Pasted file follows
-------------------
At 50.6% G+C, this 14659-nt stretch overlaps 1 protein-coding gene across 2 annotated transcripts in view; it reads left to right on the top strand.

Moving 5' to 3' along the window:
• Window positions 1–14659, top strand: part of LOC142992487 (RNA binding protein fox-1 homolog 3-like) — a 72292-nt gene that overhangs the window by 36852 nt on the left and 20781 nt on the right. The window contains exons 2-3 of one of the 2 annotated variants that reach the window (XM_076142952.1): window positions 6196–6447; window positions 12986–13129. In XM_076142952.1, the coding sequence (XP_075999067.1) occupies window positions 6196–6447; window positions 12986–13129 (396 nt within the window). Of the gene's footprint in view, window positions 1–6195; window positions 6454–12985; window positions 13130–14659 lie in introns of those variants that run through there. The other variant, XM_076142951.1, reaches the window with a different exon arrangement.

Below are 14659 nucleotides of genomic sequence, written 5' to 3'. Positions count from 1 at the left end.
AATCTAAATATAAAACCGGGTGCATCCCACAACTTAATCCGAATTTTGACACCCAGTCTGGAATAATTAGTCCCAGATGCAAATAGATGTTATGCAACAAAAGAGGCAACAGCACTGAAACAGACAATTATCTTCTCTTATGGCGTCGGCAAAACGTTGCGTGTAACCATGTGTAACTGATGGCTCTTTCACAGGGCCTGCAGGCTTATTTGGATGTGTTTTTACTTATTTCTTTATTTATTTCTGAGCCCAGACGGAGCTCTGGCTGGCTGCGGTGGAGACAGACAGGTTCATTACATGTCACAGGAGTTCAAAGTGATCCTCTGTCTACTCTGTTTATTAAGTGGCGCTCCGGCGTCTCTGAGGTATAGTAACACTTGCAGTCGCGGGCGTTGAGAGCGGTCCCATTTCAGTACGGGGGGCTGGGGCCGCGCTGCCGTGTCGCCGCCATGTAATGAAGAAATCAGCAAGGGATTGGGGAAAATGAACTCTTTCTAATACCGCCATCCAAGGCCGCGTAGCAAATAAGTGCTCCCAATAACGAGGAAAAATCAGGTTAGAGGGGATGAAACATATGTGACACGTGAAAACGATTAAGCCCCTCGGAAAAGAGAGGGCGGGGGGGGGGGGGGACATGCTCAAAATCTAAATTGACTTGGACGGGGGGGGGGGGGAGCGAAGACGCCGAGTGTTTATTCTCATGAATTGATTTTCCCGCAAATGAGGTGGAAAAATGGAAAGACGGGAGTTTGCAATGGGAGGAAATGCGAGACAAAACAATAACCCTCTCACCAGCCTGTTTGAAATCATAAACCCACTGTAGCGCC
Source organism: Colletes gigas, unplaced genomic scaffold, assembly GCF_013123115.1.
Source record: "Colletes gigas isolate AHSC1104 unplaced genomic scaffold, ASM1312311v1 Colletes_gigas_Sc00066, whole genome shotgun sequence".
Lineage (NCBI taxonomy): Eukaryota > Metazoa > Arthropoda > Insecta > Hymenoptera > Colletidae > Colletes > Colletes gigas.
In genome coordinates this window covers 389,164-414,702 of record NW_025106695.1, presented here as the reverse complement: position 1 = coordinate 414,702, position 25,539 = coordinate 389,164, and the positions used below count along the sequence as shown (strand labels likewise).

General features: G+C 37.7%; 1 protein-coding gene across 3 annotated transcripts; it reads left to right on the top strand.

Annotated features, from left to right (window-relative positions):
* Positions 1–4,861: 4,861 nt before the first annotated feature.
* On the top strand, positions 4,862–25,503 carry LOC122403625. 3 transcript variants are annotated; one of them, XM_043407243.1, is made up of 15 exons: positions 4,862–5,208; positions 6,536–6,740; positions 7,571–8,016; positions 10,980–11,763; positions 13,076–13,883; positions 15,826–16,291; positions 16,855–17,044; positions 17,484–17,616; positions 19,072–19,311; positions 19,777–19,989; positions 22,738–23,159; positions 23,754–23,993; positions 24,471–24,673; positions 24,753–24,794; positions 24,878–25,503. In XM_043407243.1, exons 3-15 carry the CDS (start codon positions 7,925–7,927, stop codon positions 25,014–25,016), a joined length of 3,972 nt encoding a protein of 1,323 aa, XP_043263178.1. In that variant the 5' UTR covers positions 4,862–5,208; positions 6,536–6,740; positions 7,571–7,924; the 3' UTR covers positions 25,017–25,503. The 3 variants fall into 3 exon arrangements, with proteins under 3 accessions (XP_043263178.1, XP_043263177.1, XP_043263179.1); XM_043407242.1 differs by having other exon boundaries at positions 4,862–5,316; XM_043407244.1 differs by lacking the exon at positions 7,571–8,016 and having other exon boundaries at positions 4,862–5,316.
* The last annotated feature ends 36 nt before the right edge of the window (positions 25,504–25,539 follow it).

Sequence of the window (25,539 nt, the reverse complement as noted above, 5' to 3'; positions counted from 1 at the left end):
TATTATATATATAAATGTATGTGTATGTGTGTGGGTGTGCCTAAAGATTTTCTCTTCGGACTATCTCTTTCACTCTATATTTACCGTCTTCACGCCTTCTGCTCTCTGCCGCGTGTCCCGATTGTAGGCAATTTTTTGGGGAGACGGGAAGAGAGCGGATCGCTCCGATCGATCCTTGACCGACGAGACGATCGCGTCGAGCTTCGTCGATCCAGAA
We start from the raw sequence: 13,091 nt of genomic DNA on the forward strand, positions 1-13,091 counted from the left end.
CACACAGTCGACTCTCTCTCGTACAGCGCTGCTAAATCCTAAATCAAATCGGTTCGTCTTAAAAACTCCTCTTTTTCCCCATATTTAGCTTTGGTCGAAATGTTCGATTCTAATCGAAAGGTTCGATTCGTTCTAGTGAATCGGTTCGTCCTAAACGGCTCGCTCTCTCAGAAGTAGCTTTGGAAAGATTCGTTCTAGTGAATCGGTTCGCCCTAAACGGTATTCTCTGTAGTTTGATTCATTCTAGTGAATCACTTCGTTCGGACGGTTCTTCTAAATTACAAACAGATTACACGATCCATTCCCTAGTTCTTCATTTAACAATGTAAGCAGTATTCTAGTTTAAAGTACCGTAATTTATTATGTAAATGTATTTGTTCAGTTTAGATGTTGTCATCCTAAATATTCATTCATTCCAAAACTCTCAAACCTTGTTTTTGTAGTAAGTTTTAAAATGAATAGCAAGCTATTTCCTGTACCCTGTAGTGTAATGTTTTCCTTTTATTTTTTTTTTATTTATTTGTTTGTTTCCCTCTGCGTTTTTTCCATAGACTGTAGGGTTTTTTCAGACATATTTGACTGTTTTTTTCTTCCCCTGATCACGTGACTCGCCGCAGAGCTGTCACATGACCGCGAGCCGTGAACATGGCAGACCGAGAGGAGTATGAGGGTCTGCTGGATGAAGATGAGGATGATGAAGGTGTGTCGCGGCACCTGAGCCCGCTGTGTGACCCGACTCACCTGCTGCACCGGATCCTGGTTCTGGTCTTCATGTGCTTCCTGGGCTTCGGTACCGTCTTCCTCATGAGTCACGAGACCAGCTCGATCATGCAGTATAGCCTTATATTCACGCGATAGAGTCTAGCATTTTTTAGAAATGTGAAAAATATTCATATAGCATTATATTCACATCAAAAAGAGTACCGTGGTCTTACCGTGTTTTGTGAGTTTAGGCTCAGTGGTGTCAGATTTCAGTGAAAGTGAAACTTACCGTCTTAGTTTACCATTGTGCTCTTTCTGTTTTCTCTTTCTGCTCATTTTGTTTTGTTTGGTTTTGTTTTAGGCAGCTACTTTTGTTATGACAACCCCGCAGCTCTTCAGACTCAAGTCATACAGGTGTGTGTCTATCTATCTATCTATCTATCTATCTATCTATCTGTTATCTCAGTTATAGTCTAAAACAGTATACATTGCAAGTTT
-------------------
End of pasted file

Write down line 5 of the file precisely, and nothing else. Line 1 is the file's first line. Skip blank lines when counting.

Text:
AATCTAAATATAAAACCGGGTGCATCCCACAACTTAATCCGAATTTTGACACCCAGTCTGGAATAATTAGTCCCAGATGCAAATAGATGTTATGCAACAAAAGAGGCAACAGCACTGAAACAGACAATTATCTTCTCTTATGGCGTCGGCAAAACGTTGCGTGTAACCATGTGTAACTGATGGCTCTTTCACAGGGCCTGCAGGCTTATTTGGATGTGTTTTTACTTATTTCTTTATTTATTTCTGAGCCCAGACGGAGCTCTGGCTGGCTGCGGTGGAGACAGACAGGTTCATTACATGTCACAGGAGTTCAAAGTGATCCTCTGTCTACTCTGTTTATTAAGTGGCGCTCCGGCGTCTCTGAGGTATAGTAACACTTGCAGTCGCGGGCGTTGAGAGCGGTCCCATTTCAGTACGGGGGGCTGGGGCCGCGCTGCCGTGTCGCCGCCATGTAATGAAGAAATCAGCAAGGGATTGGGGAAAATGAACTCTTTCTAATACCGCCATCCAAGGCCGCGTAGCAAATAAGTGCTCCCAATAACGAGGAAAAATCAGGTTAGAGGGGATGAAACATATGTGACACGTGAAAACGATTAAGCCCCTCGGAAAAGAGAGGGCGGGGGGGGGGGGGGACATGCTCAAAATCTAAATTGACTTGGACGGGGGGGGGGGGGAGCGAAGACGCCGAGTGTTTATTCTCATGAATTGATTTTCCCGCAAATGAGGTGGAAAAATGGAAAGACGGGAGTTTGCAATGGGAGGAAATGCGAGACAAAACAATAACCCTCTCACCAGCCTGTTTGAAATCATAAACCCACTGTAGCGCC